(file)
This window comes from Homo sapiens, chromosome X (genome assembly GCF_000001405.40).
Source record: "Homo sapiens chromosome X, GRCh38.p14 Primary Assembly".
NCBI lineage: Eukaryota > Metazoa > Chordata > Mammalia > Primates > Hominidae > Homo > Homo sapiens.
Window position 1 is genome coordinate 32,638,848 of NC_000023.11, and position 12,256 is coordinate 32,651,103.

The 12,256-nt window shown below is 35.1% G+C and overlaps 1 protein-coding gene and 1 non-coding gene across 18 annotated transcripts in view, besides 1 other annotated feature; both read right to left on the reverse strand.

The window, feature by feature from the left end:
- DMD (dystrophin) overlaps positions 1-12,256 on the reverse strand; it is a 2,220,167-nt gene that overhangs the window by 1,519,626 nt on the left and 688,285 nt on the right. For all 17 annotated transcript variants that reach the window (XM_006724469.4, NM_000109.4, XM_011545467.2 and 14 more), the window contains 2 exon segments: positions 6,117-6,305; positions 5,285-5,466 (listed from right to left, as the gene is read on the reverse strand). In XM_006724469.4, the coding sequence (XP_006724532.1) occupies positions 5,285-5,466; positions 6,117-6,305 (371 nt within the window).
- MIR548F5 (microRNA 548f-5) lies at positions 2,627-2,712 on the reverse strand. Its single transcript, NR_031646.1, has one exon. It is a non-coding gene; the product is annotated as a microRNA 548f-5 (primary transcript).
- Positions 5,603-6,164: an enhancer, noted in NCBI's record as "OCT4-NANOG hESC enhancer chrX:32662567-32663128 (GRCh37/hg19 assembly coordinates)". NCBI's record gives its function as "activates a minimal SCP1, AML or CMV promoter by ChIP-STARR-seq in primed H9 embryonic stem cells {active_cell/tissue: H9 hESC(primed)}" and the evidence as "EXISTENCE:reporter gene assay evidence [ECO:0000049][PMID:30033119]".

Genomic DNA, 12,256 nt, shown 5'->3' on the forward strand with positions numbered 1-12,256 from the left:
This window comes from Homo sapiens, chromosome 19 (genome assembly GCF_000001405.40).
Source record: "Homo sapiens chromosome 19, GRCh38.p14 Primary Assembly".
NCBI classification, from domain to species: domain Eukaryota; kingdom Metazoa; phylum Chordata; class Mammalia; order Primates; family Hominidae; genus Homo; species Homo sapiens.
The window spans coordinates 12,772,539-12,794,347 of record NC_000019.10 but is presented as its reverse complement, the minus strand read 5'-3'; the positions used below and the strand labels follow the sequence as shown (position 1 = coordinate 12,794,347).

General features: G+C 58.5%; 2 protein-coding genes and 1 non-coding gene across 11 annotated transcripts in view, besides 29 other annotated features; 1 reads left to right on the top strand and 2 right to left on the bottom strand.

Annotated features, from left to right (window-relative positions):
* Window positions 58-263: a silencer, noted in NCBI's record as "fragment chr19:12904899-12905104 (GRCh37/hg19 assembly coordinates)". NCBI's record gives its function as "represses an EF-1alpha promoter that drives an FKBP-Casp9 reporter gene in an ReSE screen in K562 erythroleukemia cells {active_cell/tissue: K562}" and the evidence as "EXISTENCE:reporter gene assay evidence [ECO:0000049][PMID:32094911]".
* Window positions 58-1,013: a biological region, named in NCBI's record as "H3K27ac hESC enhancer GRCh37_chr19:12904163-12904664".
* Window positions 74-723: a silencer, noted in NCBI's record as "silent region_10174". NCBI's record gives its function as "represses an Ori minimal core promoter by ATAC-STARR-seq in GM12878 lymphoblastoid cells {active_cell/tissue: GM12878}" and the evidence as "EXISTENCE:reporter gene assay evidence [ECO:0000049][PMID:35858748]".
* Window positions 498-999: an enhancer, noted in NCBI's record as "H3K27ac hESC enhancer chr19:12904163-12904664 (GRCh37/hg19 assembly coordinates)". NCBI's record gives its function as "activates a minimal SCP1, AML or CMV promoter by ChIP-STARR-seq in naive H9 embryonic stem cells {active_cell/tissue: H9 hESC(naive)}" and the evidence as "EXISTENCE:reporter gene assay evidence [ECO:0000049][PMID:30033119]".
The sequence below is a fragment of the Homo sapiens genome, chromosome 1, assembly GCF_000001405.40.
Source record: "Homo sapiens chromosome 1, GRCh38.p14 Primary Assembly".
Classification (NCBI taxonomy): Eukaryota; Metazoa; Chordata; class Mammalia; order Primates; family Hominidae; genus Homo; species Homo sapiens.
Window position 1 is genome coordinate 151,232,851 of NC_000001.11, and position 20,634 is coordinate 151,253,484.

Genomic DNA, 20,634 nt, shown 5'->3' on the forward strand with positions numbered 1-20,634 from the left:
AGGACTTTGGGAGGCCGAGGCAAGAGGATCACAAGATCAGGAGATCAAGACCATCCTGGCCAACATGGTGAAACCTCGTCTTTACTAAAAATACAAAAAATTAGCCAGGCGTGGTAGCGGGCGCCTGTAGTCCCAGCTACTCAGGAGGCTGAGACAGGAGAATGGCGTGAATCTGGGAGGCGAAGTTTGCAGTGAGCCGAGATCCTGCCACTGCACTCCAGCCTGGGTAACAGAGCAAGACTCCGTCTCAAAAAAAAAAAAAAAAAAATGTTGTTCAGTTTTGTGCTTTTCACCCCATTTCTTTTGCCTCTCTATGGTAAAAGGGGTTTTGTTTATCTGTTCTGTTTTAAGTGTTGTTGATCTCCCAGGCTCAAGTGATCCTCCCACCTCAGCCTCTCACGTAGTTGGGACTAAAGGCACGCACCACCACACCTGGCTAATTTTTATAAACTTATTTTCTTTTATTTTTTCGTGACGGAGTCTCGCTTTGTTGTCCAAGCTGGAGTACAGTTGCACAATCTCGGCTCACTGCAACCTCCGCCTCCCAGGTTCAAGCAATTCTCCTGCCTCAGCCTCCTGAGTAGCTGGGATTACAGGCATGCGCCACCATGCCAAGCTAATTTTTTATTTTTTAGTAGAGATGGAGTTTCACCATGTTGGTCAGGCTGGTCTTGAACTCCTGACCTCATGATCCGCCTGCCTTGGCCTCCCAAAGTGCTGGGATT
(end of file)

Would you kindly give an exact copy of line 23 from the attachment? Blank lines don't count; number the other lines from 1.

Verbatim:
Classification (NCBI taxonomy): Eukaryota; Metazoa; Chordata; class Mammalia; order Primates; family Hominidae; genus Homo; species Homo sapiens.